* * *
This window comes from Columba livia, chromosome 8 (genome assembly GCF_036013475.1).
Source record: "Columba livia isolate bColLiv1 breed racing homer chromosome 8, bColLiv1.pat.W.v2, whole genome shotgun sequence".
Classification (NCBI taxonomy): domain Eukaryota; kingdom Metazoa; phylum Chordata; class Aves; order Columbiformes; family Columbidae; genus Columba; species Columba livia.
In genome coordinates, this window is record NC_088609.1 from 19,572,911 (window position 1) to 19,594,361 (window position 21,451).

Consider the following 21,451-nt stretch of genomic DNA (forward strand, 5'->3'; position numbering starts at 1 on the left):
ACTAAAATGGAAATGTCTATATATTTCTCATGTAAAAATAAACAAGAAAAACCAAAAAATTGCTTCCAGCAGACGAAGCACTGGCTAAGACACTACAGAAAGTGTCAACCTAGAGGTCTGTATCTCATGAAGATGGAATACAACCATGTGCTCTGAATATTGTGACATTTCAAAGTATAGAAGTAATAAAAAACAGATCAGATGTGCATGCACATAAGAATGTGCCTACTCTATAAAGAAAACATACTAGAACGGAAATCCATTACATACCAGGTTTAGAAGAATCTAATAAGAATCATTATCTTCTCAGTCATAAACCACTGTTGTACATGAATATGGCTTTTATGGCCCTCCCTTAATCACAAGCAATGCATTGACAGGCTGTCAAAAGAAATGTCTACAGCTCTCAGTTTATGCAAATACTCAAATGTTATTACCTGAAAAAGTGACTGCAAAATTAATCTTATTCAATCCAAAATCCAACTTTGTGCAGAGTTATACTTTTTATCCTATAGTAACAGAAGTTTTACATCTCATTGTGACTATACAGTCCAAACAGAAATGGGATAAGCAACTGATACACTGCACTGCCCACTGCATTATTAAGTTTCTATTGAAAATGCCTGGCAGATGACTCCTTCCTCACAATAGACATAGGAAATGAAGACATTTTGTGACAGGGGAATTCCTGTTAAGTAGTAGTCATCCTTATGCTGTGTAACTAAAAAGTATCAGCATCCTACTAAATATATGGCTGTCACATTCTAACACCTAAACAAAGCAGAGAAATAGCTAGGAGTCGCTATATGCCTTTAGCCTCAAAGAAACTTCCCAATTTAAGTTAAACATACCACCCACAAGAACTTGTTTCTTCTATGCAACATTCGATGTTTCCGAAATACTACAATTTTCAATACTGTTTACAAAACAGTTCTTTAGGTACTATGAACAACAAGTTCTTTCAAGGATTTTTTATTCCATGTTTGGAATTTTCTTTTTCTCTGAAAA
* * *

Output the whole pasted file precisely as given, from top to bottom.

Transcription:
This window comes from Columba livia, chromosome 8 (genome assembly GCF_036013475.1).
Source record: "Columba livia isolate bColLiv1 breed racing homer chromosome 8, bColLiv1.pat.W.v2, whole genome shotgun sequence".
Classification (NCBI taxonomy): domain Eukaryota; kingdom Metazoa; phylum Chordata; class Aves; order Columbiformes; family Columbidae; genus Columba; species Columba livia.
In genome coordinates, this window is record NC_088609.1 from 19,572,911 (window position 1) to 19,594,361 (window position 21,451).

Consider the following 21,451-nt stretch of genomic DNA (forward strand, 5'->3'; position numbering starts at 1 on the left):
ACTAAAATGGAAATGTCTATATATTTCTCATGTAAAAATAAACAAGAAAAACCAAAAAATTGCTTCCAGCAGACGAAGCACTGGCTAAGACACTACAGAAAGTGTCAACCTAGAGGTCTGTATCTCATGAAGATGGAATACAACCATGTGCTCTGAATATTGTGACATTTCAAAGTATAGAAGTAATAAAAAACAGATCAGATGTGCATGCACATAAGAATGTGCCTACTCTATAAAGAAAACATACTAGAACGGAAATCCATTACATACCAGGTTTAGAAGAATCTAATAAGAATCATTATCTTCTCAGTCATAAACCACTGTTGTACATGAATATGGCTTTTATGGCCCTCCCTTAATCACAAGCAATGCATTGACAGGCTGTCAAAAGAAATGTCTACAGCTCTCAGTTTATGCAAATACTCAAATGTTATTACCTGAAAAAGTGACTGCAAAATTAATCTTATTCAATCCAAAATCCAACTTTGTGCAGAGTTATACTTTTTATCCTATAGTAACAGAAGTTTTACATCTCATTGTGACTATACAGTCCAAACAGAAATGGGATAAGCAACTGATACACTGCACTGCCCACTGCATTATTAAGTTTCTATTGAAAATGCCTGGCAGATGACTCCTTCCTCACAATAGACATAGGAAATGAAGACATTTTGTGACAGGGGAATTCCTGTTAAGTAGTAGTCATCCTTATGCTGTGTAACTAAAAAGTATCAGCATCCTACTAAATATATGGCTGTCACATTCTAACACCTAAACAAAGCAGAGAAATAGCTAGGAGTCGCTATATGCCTTTAGCCTCAAAGAAACTTCCCAATTTAAGTTAAACATACCACCCACAAGAACTTGTTTCTTCTATGCAACATTCGATGTTTCCGAAATACTACAATTTTCAATACTGTTTACAAAACAGTTCTTTAGGTACTATGAACAACAAGTTCTTTCAAGGATTTTTTATTCCATGTTTGGAATTTTCTTTTTCTCTGAAAA